·       The labour mobility package

At the same time, there has been much talk in the press about European Commissioner Marianne Thyssen’s labour mobility package, which was meant to be published last year but has been delayed due to the UK’s renegotiation efforts. While the full details of the proposals are not yet published, some papers have argued that they will at least deliver part of the Prime Minister’s four year demand.

But this seems farfetched: from Thyssen’s recent public speeches, most of the proposals appear to be minor changes to the 2004 social security coordination regulation. For instance, Thyssen has raised the possibility of setting a time limit on how long an EU national must work in a member state before accessing contributory unemployment benefits there. This is meant to address a particular issue in the current system of coordination: EU nationals who have worked in one member state for many years, who find work in another member state, and who subsequently lose their job can then claim contributory unemployment benefits in their current member state on the basis of their previous contributions elsewhere, even if they have only paid into the current member state’s system for a matter of weeks. Thyssen has therefore hinted that someone should work in an EU member state for a certain time period (potentially one month or three months) before they can claim contributory unemployment benefits in that member state if they lose their job. For countries with highly contributory systems like Germany and the Nordic countries – who pay out a certain percentage of your former salary – such a change would be quite significant, but for the UK – where contribution-based JSA is paid at the same rate as income-based JSA – it is not. Thyssen has also suggested changes to the rules on exportability of contributory unemployment benefits, but this will for the most part not have a large impact on the UK.

Thyssen’s package of reforms is therefore unlikely to be anything close to the kind of change the Prime Minister needs (and in any case, even if Thyssen does propose something suitable it would still need to be passed by the Council of Ministers and the European Parliament). The one exception is on the Prime Minister’s arguments on access to child benefit in cases where a child lives in a different member state to the parent – here Thyssen has hinted that reform is coming.

·       The emergency brake

Another suggestion has pointed in a very different direction: rather than reforming the benefit rules for EU migrants, the EU could agree a deal to allow an emergency brake for free movement of people. Actual controls on people entering the country would be impractical; instead the brake would presumably consist of limits on access to the UK’s labour market. When it was originally discussed in 2014 it was widely deemed unfeasible. But now it is back on the table it might be a suitable political alternative to the four year rule and may be easier to negotiate than the Prime Minister’s current plans (though still will likely require treaty change). But the devil is in the detail: how in practice would an emergency brake work?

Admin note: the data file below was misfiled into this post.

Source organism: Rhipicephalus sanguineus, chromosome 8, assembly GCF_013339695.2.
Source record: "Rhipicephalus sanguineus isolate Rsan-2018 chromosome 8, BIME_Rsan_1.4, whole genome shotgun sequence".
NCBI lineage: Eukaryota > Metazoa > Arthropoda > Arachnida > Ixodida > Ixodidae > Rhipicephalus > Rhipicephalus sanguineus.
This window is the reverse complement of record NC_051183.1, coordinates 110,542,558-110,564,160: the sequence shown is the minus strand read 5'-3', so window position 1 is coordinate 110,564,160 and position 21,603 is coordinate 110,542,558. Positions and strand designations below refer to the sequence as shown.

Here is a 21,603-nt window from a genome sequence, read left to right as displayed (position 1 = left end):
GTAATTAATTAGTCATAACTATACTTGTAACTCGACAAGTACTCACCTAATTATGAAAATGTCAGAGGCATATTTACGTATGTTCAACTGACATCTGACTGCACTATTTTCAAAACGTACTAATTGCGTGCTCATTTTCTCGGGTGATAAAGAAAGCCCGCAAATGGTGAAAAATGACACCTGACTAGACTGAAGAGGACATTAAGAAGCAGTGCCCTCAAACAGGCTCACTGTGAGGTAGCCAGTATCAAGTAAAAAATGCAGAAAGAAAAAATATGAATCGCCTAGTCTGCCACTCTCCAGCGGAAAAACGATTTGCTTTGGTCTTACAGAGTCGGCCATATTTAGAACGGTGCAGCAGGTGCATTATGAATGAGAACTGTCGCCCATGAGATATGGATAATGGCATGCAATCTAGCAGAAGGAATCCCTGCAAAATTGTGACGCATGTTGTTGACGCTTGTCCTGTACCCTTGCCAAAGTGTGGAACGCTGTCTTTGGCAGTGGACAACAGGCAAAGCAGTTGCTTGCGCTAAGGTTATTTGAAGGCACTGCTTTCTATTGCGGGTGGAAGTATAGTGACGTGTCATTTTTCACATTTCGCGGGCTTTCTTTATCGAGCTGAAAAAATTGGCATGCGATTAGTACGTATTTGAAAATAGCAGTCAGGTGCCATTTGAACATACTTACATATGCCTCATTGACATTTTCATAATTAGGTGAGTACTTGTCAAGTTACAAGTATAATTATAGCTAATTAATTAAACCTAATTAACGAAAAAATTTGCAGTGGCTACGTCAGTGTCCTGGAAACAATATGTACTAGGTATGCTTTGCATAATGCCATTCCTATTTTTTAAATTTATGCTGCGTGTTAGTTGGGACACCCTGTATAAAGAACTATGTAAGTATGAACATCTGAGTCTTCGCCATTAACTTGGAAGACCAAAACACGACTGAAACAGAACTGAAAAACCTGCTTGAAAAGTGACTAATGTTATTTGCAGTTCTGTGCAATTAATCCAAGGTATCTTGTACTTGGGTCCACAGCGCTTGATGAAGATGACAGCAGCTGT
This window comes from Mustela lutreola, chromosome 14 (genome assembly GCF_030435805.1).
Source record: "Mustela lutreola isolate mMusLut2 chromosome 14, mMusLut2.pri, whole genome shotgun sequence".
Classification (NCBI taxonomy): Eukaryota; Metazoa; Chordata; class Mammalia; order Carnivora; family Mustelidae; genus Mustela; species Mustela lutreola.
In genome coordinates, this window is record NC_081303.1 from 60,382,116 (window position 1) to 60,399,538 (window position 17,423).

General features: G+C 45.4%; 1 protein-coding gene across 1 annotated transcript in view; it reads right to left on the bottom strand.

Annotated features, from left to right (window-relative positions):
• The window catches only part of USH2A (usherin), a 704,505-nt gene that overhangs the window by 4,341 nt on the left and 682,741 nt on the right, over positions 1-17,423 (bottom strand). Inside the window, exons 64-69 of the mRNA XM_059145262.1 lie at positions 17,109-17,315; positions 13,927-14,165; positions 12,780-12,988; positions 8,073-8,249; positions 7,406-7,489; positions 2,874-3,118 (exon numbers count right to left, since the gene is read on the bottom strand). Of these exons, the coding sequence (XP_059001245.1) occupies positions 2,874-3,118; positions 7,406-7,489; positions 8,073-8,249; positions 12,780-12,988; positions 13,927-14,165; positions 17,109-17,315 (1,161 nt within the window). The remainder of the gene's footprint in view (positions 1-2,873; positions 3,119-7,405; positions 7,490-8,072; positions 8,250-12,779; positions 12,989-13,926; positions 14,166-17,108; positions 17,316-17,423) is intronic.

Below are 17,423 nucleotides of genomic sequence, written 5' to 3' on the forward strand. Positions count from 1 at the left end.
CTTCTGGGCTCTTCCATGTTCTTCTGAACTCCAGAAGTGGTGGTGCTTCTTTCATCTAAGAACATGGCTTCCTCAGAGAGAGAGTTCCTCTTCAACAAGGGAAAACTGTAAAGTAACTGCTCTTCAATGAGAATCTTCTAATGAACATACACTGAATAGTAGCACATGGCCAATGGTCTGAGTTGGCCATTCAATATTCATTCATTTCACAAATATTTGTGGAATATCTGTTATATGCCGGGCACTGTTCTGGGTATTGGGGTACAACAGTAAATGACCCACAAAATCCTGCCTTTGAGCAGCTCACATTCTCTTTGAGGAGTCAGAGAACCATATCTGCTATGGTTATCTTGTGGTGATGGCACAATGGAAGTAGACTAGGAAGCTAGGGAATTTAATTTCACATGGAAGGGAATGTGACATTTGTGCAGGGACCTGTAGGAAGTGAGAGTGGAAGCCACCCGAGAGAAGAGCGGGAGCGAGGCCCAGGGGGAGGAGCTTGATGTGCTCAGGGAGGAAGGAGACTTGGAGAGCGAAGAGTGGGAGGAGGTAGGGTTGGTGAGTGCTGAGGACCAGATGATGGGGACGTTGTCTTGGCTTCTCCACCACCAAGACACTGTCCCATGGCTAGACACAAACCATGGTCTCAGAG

As the EU legal professor Steve Peers notes, there is an ‘emergency brake’ option in the arrangements for the seven year period of transitional controls after accession of new member states that perhaps serves as a model for a broader emergency brake. Here the brake can only be pulled when a country ‘undergoes or foresees disturbances on its labour market which could seriously threaten the standard of living or level of employment in a given region or occupation’. But such a decision has to be approved by the European Commission and can be overturned by the European Council, so the UK would not be able to pull such a brake at will.

Moreover, it is hard to know what an objective measure of determining a situation serious enough to justify an emergency break would look like. Could an emergency brake be pulled because levels of migration are simply too high? If that’s the case then this would amount to a quota system, which would presumably be unacceptable to the rest of the EU. Could it be pulled if there is evidence of high unemployment, of a burden on the welfare system, or of pressures on public services? The problem is that the evidence for such challenges is either limited or hard to compare across member states.

So a deal here might be possible – but the challenge for the Prime Minister will be to get a balance between an emergency brake that does not unduly restrict free movement – which would clearly not be countenanced by other member states – yet which is meaningful enough to convince the British public.

·       Benefits for unemployed EU migrants

Finally, as IPPR has suggested, there is political and legal scope for action on benefits for unemployed EU nationals, rather than those who are in work. Here the rules are very different and there are signs from recent European Court of Justice judgements that there is scope for tightening them further. Certainly other EU member states seem more comfortable with a deal of this sort, and a few proposals have been touted, particularly with respect to the rules that allow EU migrants to retain their worker status after losing their job and so continue to get access to the benefit system on a par with UK nationals. IPPR has suggested removing the retention of worker status until EU migrants have worked in the UK for three years; more modestly, in Germany there have been recent suggestions of a similar restriction for six months.